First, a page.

Real-estate Time Bomb Ticking for Over 1,000 Homeowners in Upscale Jerusalem

Leases to property run out in 35 years; meanwhile value is plunging.

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Jerusalem's upscale Rehavia neighborhood, in which property was leased by the church in the 20th century for long periods of time.
Rehavia. In general, the churches don’t want to be seen responsible for evicting people and prefer to sell their land and buildings to private investors. Credit: Emil Salman

Jerusalemites living on lands leased from the Greek Orthodox Church accuse the quasi-governmental organization that holds the lease of failing to deal with the problems posed by its upcoming expiry, including the decline in the value of their property.

More than 1,000 families live on lands leased from the church by the Keren Kayemeth LeIsrael – Jewish National Fund. The 99-year lease expires in another 35 years, and after that, under a deal the church signed back in 2011, the lease will be transferred to a group of private investors.

At that point, residents are likely to lose their homes unless KKL-JNF can reach an agreement with the investors. But despite the five years that have passed, the organization has yet to even begin negotiations with the investors.

Haaretz has previously reported on two sections of Jerusalem’s Rehavia neighborhood that will face this problem even sooner – Rosh Rehavia and Gan Rehavia, where the leases expire in 18 and 19 years, respectively. Both leases will then be transferred to private Israeli investors, and the more than 100 families living there will have to either leave their homes without compensation or repurchase them from the new leaseholders at a much higher price.

But this problem pales before the much larger problem that will arise in 35 years, when the lease on additional large swaths of central Jerusalem will expire. The rights to this land, which encompasses much of the Talbiyeh and Nayot neighborhoods, will then be transferred to a group of private investors called Nayot-Kommemiyut. And this land contains over 1,000 apartments, as well as hotels and public buildings, including part of the Great Synagogue.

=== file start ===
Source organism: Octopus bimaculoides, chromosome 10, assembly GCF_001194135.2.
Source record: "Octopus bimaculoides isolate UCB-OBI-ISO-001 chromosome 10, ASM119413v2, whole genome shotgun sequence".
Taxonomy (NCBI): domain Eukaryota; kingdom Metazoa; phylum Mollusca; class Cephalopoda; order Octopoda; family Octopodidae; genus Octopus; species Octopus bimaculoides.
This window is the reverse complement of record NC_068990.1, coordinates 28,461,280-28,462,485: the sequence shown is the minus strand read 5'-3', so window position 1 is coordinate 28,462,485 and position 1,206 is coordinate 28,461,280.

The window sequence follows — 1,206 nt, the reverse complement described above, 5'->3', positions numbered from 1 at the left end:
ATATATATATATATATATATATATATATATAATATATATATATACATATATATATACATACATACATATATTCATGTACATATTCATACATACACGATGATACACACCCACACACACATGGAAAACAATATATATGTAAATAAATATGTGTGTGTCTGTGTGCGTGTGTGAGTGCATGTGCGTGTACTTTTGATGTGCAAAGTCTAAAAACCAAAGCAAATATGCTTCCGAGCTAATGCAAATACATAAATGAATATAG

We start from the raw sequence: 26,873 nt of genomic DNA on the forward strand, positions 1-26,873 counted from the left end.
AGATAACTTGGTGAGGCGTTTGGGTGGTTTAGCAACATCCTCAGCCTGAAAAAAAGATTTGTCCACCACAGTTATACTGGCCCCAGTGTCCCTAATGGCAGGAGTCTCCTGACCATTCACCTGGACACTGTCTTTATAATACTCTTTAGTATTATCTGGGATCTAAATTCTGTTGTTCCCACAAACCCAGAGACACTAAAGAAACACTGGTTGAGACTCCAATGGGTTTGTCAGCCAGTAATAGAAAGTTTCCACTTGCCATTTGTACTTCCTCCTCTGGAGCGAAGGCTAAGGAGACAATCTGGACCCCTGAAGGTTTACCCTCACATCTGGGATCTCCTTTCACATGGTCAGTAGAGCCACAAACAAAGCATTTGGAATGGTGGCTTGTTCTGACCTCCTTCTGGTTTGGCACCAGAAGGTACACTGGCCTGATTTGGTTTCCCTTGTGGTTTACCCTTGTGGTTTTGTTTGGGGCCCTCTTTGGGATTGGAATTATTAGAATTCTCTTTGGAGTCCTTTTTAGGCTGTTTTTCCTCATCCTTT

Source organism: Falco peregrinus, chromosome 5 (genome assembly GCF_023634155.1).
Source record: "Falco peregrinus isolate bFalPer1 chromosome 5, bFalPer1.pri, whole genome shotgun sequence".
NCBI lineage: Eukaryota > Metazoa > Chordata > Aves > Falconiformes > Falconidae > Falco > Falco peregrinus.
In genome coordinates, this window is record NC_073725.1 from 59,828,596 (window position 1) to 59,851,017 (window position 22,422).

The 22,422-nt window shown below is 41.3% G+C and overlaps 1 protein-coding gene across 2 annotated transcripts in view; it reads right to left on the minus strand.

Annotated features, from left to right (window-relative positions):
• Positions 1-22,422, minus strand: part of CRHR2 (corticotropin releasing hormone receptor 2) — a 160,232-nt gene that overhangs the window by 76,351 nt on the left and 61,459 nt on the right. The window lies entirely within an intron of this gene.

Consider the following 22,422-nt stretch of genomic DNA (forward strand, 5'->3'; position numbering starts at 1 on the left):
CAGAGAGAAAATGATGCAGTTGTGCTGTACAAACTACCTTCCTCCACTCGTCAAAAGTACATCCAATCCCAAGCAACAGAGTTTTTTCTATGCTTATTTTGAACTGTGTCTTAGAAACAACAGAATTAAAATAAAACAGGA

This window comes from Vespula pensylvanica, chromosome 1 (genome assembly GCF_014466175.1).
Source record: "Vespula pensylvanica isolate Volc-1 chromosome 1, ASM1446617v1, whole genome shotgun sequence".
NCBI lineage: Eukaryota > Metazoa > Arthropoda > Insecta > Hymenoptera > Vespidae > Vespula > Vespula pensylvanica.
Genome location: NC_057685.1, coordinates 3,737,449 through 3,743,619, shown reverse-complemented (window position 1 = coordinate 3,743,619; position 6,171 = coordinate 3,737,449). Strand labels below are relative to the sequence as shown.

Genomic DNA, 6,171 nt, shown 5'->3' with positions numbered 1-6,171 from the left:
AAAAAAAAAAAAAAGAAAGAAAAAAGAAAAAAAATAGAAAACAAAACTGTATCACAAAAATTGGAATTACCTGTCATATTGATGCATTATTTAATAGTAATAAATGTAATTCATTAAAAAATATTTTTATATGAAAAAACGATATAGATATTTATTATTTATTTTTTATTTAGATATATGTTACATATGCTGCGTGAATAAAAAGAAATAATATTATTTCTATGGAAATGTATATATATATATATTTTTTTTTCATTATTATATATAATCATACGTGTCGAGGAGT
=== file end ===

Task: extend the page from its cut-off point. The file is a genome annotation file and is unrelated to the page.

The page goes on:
Nevertheless, residents of these areas have one advantage over residents of Rosh Rehavia and Gan Rehavia: The current lease is held not by individuals, but by KKL, a powerful quasi-governmental organization that could theoretically negotiate on their behalf. Yet so far, KKL has shown no interest in doing so.

As a result, property values in the area have been plunging and residents’ uncertainty is growing.

Over the past few weeks, several residents’ groups have formed to demand that KKL and the Israel Lands Authority (with which some of the residents signed their leases) take steps to solve the problem.

“We’re all in kind of a fog,” said Nayot resident Benny Steinberg, explaining that people who would like to improve or expand their apartments don’t know whether to risk doing so. “I don’t understand KKL’s behavior. They’re the ones who are supposed to be responsible for redeeming land in Israel, and we’re about to lose land in central Jerusalem.”

Shmuel Shilo, another Nayot resident, said he has no quarrel with the investors. “My complaint is against the one who’s supposed to protect us, which is the Israel Lands Authority. We’re relying on the authority to look out for the state’s interests, so that private investors don’t take over the area.”

Residents have also asked Finance Minister Moshe Kahlon to intervene in the issue, but he has yet to respond.

Residents’ anger grew after they recently discovered that the original lease gave KKL the right to extend it for another 50 years. Legal experts who have examined the documents argue that this right still exists even now that the lease has been sold. The only difference, they say, is that KKL would have to sign the extension with the private investors rather than the church.

Over the past five years, residents have repeatedly asked KKL to start negotiations with Nayot-Kommemiyut. One idea that has been raised is that KKL could pay for the new lease in part by giving the company vacant lots that KKL owns in these neighborhoods, and on which apartments could be built.

But a source familiar with the issue said that nobody at KKL wants to take responsibility for launching negotiations. Several sources said KKL’s management is afraid to do so because the last time it tried to deal with the problem, back in 2000, it fell victim to a scam: Two conmen managed to extract millions of dollars from it by pretending to have bought the lease from the Greek Patriarchate.

The Finance Ministry and the ILA both referred Haaretz’s questions to KKL.

A KKL spokesperson said the organization was “well aware of the issue,” adding, “The matter is on management’s agenda and is being dealt with. It’s important to note that the current lease ends in another 35 years, and that KKL has a legal right, anchored in its leasing agreements with the patriarchate, to extend the lease when it ends. This right of KKL’s supersedes the rights of any other party.”

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